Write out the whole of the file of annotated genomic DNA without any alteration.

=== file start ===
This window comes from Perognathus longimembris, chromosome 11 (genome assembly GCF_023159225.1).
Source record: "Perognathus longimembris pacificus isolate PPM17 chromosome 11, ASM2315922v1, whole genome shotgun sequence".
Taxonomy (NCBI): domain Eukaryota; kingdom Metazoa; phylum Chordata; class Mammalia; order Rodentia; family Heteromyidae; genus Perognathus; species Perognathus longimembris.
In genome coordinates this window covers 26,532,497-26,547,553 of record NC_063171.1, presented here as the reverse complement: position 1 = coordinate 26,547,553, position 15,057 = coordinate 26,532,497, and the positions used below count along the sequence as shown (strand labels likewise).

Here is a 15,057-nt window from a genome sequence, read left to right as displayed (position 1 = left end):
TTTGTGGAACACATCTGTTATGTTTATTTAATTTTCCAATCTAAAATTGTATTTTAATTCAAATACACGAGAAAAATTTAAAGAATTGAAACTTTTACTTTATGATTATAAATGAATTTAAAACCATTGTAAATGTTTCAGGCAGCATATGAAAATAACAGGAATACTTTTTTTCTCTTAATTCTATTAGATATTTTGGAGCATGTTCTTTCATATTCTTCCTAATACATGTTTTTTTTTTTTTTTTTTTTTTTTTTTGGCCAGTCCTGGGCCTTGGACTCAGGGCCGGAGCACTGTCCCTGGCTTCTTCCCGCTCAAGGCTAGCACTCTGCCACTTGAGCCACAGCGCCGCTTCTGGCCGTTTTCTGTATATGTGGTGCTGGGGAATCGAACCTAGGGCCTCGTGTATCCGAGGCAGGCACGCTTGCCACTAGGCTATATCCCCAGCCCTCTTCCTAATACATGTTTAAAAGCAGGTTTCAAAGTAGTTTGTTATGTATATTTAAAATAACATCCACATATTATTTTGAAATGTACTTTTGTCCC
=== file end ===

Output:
This window comes from Perognathus longimembris, chromosome 11 (genome assembly GCF_023159225.1).
Source record: "Perognathus longimembris pacificus isolate PPM17 chromosome 11, ASM2315922v1, whole genome shotgun sequence".
Taxonomy (NCBI): domain Eukaryota; kingdom Metazoa; phylum Chordata; class Mammalia; order Rodentia; family Heteromyidae; genus Perognathus; species Perognathus longimembris.
In genome coordinates this window covers 26,532,497-26,547,553 of record NC_063171.1, presented here as the reverse complement: position 1 = coordinate 26,547,553, position 15,057 = coordinate 26,532,497, and the positions used below count along the sequence as shown (strand labels likewise).

Here is a 15,057-nt window from a genome sequence, read left to right as displayed (position 1 = left end):
TTTGTGGAACACATCTGTTATGTTTATTTAATTTTCCAATCTAAAATTGTATTTTAATTCAAATACACGAGAAAAATTTAAAGAATTGAAACTTTTACTTTATGATTATAAATGAATTTAAAACCATTGTAAATGTTTCAGGCAGCATATGAAAATAACAGGAATACTTTTTTTCTCTTAATTCTATTAGATATTTTGGAGCATGTTCTTTCATATTCTTCCTAATACATGTTTTTTTTTTTTTTTTTTTTTTTTTTTGGCCAGTCCTGGGCCTTGGACTCAGGGCCGGAGCACTGTCCCTGGCTTCTTCCCGCTCAAGGCTAGCACTCTGCCACTTGAGCCACAGCGCCGCTTCTGGCCGTTTTCTGTATATGTGGTGCTGGGGAATCGAACCTAGGGCCTCGTGTATCCGAGGCAGGCACGCTTGCCACTAGGCTATATCCCCAGCCCTCTTCCTAATACATGTTTAAAAGCAGGTTTCAAAGTAGTTTGTTATGTATATTTAAAATAACATCCACATATTATTTTGAAATGTACTTTTGTCCC